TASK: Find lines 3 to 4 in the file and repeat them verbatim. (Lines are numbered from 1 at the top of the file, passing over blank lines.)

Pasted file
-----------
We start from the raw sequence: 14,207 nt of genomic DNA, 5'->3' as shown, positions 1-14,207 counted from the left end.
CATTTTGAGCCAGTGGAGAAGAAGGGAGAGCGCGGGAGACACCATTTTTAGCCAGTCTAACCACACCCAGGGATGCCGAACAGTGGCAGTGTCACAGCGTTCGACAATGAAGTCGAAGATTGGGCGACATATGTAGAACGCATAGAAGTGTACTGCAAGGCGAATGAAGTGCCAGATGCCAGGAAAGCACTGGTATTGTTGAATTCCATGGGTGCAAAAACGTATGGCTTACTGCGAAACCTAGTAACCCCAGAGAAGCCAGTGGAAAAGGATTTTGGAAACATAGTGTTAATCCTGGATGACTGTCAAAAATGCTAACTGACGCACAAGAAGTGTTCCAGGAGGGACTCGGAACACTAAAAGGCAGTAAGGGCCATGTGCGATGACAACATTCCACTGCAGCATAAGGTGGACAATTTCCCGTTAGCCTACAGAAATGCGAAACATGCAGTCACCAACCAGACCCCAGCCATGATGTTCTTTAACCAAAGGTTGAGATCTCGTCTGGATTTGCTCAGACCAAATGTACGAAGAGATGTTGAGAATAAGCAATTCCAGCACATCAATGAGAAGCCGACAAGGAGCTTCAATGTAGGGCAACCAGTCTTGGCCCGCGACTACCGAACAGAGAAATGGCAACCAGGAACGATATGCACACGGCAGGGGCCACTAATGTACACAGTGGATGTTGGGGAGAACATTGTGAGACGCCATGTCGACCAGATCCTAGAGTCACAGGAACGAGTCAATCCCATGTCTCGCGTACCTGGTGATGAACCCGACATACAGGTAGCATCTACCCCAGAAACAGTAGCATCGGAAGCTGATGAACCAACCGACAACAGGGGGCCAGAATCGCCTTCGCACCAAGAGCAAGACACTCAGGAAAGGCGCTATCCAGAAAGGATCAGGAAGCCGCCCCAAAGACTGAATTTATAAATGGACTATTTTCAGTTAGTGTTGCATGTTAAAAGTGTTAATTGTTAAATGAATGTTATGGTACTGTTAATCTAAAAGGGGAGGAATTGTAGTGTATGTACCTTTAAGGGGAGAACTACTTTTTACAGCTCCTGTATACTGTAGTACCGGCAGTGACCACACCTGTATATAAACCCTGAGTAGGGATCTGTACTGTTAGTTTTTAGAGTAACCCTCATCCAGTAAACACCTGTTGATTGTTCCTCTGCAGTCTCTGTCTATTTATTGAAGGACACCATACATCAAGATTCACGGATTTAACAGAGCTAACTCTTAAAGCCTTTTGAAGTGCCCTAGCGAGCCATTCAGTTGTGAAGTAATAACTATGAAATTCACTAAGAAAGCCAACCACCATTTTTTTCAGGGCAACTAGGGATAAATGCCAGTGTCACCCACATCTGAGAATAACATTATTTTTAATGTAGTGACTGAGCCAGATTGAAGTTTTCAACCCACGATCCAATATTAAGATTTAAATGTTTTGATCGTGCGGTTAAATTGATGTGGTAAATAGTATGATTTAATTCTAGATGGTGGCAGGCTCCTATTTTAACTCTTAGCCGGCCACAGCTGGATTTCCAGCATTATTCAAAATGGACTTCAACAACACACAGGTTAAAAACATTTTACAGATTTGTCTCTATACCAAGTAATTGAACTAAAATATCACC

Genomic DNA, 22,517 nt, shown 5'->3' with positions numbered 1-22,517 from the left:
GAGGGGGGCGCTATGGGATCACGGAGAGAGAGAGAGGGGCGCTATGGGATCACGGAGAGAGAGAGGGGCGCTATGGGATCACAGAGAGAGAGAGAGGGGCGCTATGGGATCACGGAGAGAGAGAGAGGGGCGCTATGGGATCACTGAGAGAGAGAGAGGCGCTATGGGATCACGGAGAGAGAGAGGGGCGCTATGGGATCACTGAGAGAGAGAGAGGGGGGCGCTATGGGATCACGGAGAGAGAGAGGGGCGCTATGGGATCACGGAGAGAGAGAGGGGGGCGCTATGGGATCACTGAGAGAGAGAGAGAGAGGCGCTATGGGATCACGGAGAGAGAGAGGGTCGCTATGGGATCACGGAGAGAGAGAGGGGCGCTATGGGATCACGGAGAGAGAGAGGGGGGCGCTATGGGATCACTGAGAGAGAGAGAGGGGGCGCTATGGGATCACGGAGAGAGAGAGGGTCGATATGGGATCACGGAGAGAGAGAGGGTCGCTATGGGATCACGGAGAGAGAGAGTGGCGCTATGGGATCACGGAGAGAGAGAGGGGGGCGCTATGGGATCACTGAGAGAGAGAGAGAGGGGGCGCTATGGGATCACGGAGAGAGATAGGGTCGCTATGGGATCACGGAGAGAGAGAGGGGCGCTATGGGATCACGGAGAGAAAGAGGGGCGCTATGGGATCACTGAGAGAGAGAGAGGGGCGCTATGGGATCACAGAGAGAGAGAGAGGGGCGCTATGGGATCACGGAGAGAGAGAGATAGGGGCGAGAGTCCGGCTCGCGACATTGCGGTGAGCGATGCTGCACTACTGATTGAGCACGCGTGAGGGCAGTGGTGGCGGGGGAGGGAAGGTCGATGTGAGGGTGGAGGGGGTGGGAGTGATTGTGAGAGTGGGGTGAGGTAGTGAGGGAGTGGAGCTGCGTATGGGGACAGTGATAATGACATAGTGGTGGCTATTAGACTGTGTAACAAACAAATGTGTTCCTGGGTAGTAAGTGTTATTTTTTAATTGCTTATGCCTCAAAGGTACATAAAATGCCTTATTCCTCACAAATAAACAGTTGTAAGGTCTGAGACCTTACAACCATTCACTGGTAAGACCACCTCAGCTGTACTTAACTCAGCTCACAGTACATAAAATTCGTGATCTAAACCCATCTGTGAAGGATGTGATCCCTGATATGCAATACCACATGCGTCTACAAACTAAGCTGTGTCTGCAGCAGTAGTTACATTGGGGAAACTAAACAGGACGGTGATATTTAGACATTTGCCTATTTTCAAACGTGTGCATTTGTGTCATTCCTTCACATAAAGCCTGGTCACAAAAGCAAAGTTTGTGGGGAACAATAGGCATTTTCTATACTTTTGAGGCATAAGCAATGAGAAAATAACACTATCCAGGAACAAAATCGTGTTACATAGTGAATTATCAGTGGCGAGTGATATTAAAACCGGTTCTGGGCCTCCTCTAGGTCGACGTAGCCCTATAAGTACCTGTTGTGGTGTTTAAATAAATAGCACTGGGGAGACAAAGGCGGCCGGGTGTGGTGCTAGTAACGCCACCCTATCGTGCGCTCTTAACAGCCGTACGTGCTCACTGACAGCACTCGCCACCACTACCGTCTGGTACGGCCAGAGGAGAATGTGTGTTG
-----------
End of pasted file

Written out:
Genomic DNA, 22,517 nt, shown 5'->3' with positions numbered 1-22,517 from the left:
GAGGGGGGCGCTATGGGATCACGGAGAGAGAGAGAGGGGCGCTATGGGATCACGGAGAGAGAGAGGGGCGCTATGGGATCACAGAGAGAGAGAGAGGGGCGCTATGGGATCACGGAGAGAGAGAGAGGGGCGCTATGGGATCACTGAGAGAGAGAGAGGCGCTATGGGATCACGGAGAGAGAGAGGGGCGCTATGGGATCACTGAGAGAGAGAGAGGGGGGCGCTATGGGATCACGGAGAGAGAGAGGGGCGCTATGGGATCACGGAGAGAGAGAGGGGGGCGCTATGGGATCACTGAGAGAGAGAGAGAGAGGCGCTATGGGATCACGGAGAGAGAGAGGGTCGCTATGGGATCACGGAGAGAGAGAGGGGCGCTATGGGATCACGGAGAGAGAGAGGGGGGCGCTATGGGATCACTGAGAGAGAGAGAGGGGGCGCTATGGGATCACGGAGAGAGAGAGGGTCGATATGGGATCACGGAGAGAGAGAGGGTCGCTATGGGATCACGGAGAGAGAGAGTGGCGCTATGGGATCACGGAGAGAGAGAGGGGGGCGCTATGGGATCACTGAGAGAGAGAGAGAGGGGGCGCTATGGGATCACGGAGAGAGATAGGGTCGCTATGGGATCACGGAGAGAGAGAGGGGCGCTATGGGATCACGGAGAGAAAGAGGGGCGCTATGGGATCACTGAGAGAGAGAGAGGGGCGCTATGGGATCACAGAGAGAGAGAGAGGGGCGCTATGGGATCACGGAGAGAGAGAGATAGGGGCGAGAGTCCGGCTCGCGACATTGCGGTGAGCGATGCTGCACTACTGATTGAGCACGCGTGAGGGCAGTGGTGGCGGGGGAGGGAAGGTCGATGTGAGGGTGGAGGGGGTGGGAGTGATTGTGAGAGTGGGGTGAGGTAGTGAGGGAGTGGAGCTGCGTATGGGGACAGTGATAATGACATAGTGGTGGCTATTAGACTGTGTAACAAACAAATGTGTTCCTGGGTAGTAAGTGTTATTTTTTAATTGCTTATGCCTCAAAGGTACATAAAATGCCTTATTCCTCACAAATAAACAGTTGTAAGGTCTGAGACCTTACAACCATTCACTGGTAAGACCACCTCAGCTGTACTTAACTCAGCTCACAGTACATAAAATTCGTGATCTAAACCCATCTGTGAAGGATGTGATCCCTGATATGCAATACCACATGCGTCTACAAACTAAGCTGTGTCTGCAGCAGTAGTTACATTGGGGAAACTAAACAGGACGGTGATATTTAGACATTTGCCTATTTTCAAACGTGTGCATTTGTGTCATTCCTTCACATAAAGCCTGGTCACAAAAGCAAAGTTTGTGGGGAACAATAGGCATTTTCTATACTTTTGAGGCATAAGCAATGAGAAAATAACACTATCCAGGAACAAAATCGTGTTACATAGTGAATTATCAGTGGCGAGTGATATTAAAACCGGTTCTGGGCCTCCTCTAGGTCGACGTAGCCCTATAAGTACCTGTTGTGGTGTTTAAATAAATAGCACTGGGGAGACAAAGGCGGCCGGGTGTGGTGCTAGTAACGCCACCCTATCGTGCGCTCTTAACAGCCGTACGTGCTCACTGACAGCACTCGCCACCACTACCGTCTGGTACGGCCAGAGGAGAATGTGTGTTG